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Temporal and Spatial Diversification of Circum-Mediterranean Compositae-Anthemideae

Christoph Oberprieler
Taxon
Vol. 54, No. 4 (Nov., 2005), pp. 951-966
DOI: 10.2307/25065480
Stable URL: http://www.jstor.org/stable/25065480
Page Count: 16
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Since scans are not currently available to screen readers, please contact JSTOR User Support for access. We'll provide a PDF copy for your screen reader.
Temporal and Spatial Diversification of Circum-Mediterranean Compositae-Anthemideae
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Abstract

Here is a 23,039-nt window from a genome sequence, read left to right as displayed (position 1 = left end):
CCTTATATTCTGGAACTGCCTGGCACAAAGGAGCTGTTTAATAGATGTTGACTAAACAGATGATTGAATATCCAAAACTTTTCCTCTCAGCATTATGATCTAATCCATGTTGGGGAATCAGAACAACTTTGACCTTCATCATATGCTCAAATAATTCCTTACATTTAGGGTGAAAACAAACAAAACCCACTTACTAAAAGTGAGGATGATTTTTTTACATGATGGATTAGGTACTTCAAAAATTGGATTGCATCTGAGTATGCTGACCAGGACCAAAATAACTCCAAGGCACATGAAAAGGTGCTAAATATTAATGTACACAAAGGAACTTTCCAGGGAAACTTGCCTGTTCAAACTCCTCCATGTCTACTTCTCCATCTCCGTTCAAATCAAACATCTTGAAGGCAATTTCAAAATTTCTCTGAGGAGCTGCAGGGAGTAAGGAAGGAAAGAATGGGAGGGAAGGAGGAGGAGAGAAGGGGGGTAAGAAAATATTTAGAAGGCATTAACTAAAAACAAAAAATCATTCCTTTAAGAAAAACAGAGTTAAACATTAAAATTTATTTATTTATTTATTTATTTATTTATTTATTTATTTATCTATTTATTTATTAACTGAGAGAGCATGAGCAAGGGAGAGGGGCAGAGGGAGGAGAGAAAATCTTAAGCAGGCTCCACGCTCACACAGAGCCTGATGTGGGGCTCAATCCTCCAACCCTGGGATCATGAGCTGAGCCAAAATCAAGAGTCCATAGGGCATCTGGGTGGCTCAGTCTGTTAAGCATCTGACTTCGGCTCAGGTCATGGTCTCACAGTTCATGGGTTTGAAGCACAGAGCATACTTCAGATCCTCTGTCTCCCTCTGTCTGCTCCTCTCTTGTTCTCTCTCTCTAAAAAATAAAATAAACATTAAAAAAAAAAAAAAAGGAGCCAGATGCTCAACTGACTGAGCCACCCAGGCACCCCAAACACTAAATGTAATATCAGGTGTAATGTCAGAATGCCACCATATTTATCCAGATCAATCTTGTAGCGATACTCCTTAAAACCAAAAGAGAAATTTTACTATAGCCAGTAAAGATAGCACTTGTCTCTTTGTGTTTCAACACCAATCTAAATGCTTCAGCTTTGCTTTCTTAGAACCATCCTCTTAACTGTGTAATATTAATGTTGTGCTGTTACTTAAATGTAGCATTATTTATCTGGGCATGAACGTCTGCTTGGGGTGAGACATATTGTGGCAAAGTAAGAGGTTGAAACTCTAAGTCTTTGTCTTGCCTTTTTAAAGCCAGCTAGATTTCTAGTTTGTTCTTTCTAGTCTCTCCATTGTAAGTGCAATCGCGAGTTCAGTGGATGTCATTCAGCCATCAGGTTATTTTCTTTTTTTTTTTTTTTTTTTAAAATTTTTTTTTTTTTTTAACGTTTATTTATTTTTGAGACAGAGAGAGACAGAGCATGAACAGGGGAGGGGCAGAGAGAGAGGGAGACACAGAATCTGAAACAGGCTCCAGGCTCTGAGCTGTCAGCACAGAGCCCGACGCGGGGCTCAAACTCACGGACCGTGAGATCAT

A combination of dispersal-vicariance analysis (DIVA) and molecular clock dating of a calibrated, rate-smoothed maximum-likelihood tree based on sequence information from the internal transcribed spacer region of the ribosomal repeat (nrDNA ITS) was used to reconstruct the biogeographical history of the Circum-Mediterranean clade of Compositae-Anthemideae. The reconstructions suggest that the ancestor of this clade diverged from the basal African lineages in the late Early Miocene (18 Myr), presumably in conjunction with the collision of the African and Eurasian platform through the Arabian plate. Recurrent dispersal/vicariance events during the Middle and Late Miocene (16-11 Myr) both between the eastern and western Mediterranean regions and (in the latter region) between the northern and southern Peri-Tethys platforms caused the further diversification of the clade and may have been triggered by episodes of marine regression/transgression events on the Eurasian platform and in the area of the Strait of Gibraltar, respectively. The analyses further show that both the western part of the North African platform and the Anatolian region played a paramount role in the radiation of different subclades of the Circum-Mediterranean Anthemideae, leading to the present day genus-richness of the western subclade and to the species-richness in the large genera (Achillea, Anthemis, Cota, Tanacetum, Tripleurospermum) of the eastern subclade. Whereas in the present analyses these radiations are reconstructed as sympatric speciation events, they may actually correspond to allopatric speciation events on a finer geographical scale within the two main centres of diversification (NW Africa, Anatolia). The Messinian salinity crisis (5.96-5.33 Myr) and the following re-inundation of the Mediterranean basin (Early Pliocene) triggered dispersal/vicariance events observable today on the level of species or species groups, as did the climatic changes during the Pleistocene.

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